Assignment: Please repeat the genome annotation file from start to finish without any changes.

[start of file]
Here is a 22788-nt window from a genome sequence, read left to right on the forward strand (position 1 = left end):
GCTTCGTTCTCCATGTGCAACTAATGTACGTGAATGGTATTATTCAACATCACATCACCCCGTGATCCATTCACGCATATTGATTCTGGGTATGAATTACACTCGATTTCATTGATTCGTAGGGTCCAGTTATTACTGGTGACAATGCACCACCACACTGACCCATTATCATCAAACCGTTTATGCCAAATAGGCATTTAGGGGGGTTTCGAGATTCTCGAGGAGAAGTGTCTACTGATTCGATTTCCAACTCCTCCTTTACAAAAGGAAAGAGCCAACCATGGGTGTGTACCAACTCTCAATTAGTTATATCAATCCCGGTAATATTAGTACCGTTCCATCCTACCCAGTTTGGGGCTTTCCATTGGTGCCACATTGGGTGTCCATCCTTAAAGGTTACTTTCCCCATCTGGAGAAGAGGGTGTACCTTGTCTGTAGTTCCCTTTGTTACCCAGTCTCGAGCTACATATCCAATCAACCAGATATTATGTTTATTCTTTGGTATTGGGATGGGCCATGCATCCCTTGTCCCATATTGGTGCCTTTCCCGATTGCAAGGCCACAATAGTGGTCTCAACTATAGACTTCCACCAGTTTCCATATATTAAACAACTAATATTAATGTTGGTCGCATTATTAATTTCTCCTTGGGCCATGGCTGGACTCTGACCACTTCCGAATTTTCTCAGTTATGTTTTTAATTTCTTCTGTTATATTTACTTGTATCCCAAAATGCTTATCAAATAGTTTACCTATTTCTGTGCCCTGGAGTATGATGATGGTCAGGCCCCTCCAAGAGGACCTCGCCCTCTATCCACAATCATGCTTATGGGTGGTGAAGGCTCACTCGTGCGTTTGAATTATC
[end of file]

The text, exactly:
Here is a 22788-nt window from a genome sequence, read left to right on the forward strand (position 1 = left end):
GCTTCGTTCTCCATGTGCAACTAATGTACGTGAATGGTATTATTCAACATCACATCACCCCGTGATCCATTCACGCATATTGATTCTGGGTATGAATTACACTCGATTTCATTGATTCGTAGGGTCCAGTTATTACTGGTGACAATGCACCACCACACTGACCCATTATCATCAAACCGTTTATGCCAAATAGGCATTTAGGGGGGTTTCGAGATTCTCGAGGAGAAGTGTCTACTGATTCGATTTCCAACTCCTCCTTTACAAAAGGAAAGAGCCAACCATGGGTGTGTACCAACTCTCAATTAGTTATATCAATCCCGGTAATATTAGTACCGTTCCATCCTACCCAGTTTGGGGCTTTCCATTGGTGCCACATTGGGTGTCCATCCTTAAAGGTTACTTTCCCCATCTGGAGAAGAGGGTGTACCTTGTCTGTAGTTCCCTTTGTTACCCAGTCTCGAGCTACATATCCAATCAACCAGATATTATGTTTATTCTTTGGTATTGGGATGGGCCATGCATCCCTTGTCCCATATTGGTGCCTTTCCCGATTGCAAGGCCACAATAGTGGTCTCAACTATAGACTTCCACCAGTTTCCATATATTAAACAACTAATATTAATGTTGGTCGCATTATTAATTTCTCCTTGGGCCATGGCTGGACTCTGACCACTTCCGAATTTTCTCAGTTATGTTTTTAATTTCTTCTGTTATATTTACTTGTATCCCAAAATGCTTATCAAATAGTTTACCTATTTCTGTGCCCTGGAGTATGATGATGGTCAGGCCCCTCCAAGAGGACCTCGCCCTCTATCCACAATCATGCTTATGGGTGGTGAAGGCTCACTCGTGCGTTTGAATTATC